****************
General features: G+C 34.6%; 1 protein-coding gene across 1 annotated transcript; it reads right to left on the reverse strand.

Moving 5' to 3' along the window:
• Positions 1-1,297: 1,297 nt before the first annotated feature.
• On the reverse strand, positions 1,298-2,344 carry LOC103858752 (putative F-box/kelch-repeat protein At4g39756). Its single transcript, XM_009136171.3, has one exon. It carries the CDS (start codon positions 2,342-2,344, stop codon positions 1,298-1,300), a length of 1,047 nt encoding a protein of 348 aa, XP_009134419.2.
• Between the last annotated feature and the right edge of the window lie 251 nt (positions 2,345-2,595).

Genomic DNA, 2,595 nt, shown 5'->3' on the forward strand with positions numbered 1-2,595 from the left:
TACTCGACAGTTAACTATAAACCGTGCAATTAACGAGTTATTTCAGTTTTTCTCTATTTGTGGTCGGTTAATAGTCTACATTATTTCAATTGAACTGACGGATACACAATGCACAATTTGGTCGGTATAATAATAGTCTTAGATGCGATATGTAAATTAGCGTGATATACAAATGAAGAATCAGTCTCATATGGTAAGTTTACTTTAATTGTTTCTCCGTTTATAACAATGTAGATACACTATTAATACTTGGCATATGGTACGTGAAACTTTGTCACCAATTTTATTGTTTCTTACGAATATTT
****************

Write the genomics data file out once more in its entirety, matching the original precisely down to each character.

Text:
General features: G+C 34.6%; 1 protein-coding gene across 1 annotated transcript; it reads right to left on the reverse strand.

Moving 5' to 3' along the window:
• Positions 1-1,297: 1,297 nt before the first annotated feature.
• On the reverse strand, positions 1,298-2,344 carry LOC103858752 (putative F-box/kelch-repeat protein At4g39756). Its single transcript, XM_009136171.3, has one exon. It carries the CDS (start codon positions 2,342-2,344, stop codon positions 1,298-1,300), a length of 1,047 nt encoding a protein of 348 aa, XP_009134419.2.
• Between the last annotated feature and the right edge of the window lie 251 nt (positions 2,345-2,595).

Genomic DNA, 2,595 nt, shown 5'->3' on the forward strand with positions numbered 1-2,595 from the left:
TACTCGACAGTTAACTATAAACCGTGCAATTAACGAGTTATTTCAGTTTTTCTCTATTTGTGGTCGGTTAATAGTCTACATTATTTCAATTGAACTGACGGATACACAATGCACAATTTGGTCGGTATAATAATAGTCTTAGATGCGATATGTAAATTAGCGTGATATACAAATGAAGAATCAGTCTCATATGGTAAGTTTACTTTAATTGTTTCTCCGTTTATAACAATGTAGATACACTATTAATACTTGGCATATGGTACGTGAAACTTTGTCACCAATTTTATTGTTTCTTACGAATATTT